Teresa's Reviews > Oracle Night

Oracle Night by Paul Auster
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Aug 26, 2008

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Read in August, 2008

Certainly not my favorite Auster, but not bad either. While well-written throughout (and written in a way to keep one reading), ultimately I felt the ending was disappointing, esp concerning how the character of Jacob was used to get Auster out of his own 'locked room' that quite a few of his characters in quite a few of his books find themselves in. I did enjoy it for the most part -- it just didn't live up to my favorites by him.
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message 1: by [deleted user] (new)

One of the Saabye answers I did read in the paper was about repeating plot / themes. Someone asked why he has a piano drop in 2 books. Same as the death by discos ;-). And he just replied: authors do that. As we know from Irving and many others ;-). Auster does that in ON and BF ! There are several repeated "themes" but I am not underlining since you haven't read BF. But it is fun to catch them when I read the books this close in time. As with the water theme in JO's collection. The Morrall books had the same with dust and so on :). Today I saw that the movie SILK is out on DVD. Excited about this :) (some books it's ok to make movies about - they really should just check with me first ;-) !) but I want to reread the book first. Love cathrine.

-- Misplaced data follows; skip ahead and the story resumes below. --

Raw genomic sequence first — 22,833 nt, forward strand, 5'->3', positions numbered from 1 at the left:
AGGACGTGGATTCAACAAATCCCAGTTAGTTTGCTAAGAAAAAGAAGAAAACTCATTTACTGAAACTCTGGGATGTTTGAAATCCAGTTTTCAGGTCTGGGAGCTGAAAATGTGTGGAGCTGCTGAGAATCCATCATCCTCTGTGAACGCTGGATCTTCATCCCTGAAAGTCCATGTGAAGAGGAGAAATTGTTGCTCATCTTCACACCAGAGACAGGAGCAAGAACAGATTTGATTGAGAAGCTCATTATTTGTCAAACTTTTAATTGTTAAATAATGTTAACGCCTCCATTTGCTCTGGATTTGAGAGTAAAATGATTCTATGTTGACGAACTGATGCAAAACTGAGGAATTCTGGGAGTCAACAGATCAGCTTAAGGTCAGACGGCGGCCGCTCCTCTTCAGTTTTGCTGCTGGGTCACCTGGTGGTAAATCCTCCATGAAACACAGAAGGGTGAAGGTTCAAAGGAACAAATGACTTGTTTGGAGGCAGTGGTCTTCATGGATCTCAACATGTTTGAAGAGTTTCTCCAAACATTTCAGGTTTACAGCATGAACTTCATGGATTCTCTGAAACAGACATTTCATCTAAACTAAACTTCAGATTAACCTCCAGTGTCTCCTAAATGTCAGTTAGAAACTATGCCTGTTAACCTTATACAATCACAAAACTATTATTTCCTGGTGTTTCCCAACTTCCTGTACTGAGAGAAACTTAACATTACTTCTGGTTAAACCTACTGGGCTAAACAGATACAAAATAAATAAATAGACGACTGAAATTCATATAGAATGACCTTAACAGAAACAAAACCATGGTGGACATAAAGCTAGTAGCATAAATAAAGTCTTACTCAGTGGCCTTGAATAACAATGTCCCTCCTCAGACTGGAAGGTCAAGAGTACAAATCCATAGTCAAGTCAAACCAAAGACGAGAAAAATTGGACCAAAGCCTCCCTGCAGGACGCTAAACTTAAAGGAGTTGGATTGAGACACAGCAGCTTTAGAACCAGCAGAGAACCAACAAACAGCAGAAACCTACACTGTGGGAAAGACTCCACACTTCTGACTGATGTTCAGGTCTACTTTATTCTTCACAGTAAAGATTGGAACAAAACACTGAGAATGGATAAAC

PS: Thank you so much for the postcard(s) :-) !


Teresa I'm only about 40 pages into this novel, but already I see Auster's recurring themes and images -- most notably, the notebook. (A notebook is a big part of his trilogy as well.) Also in all: the concept of coincidence and the question of what is real, and the emphasis on story. I've found these and more in all his books, so am sure this one will be the same.

You're welcome!


message 3: by [deleted user] (new)

lack of speech (what this means between humans and for each human)
memory and identity
and just things like characters you can see that he later developed into other characters


Teresa The phone books and their caretaker brought to mind Saramago's "All the Names" - at least, initially. The issue and discussion of fatherhood and abortion is another of Auster's recurring themes, as is the locked room. I hope to be finished tonight.


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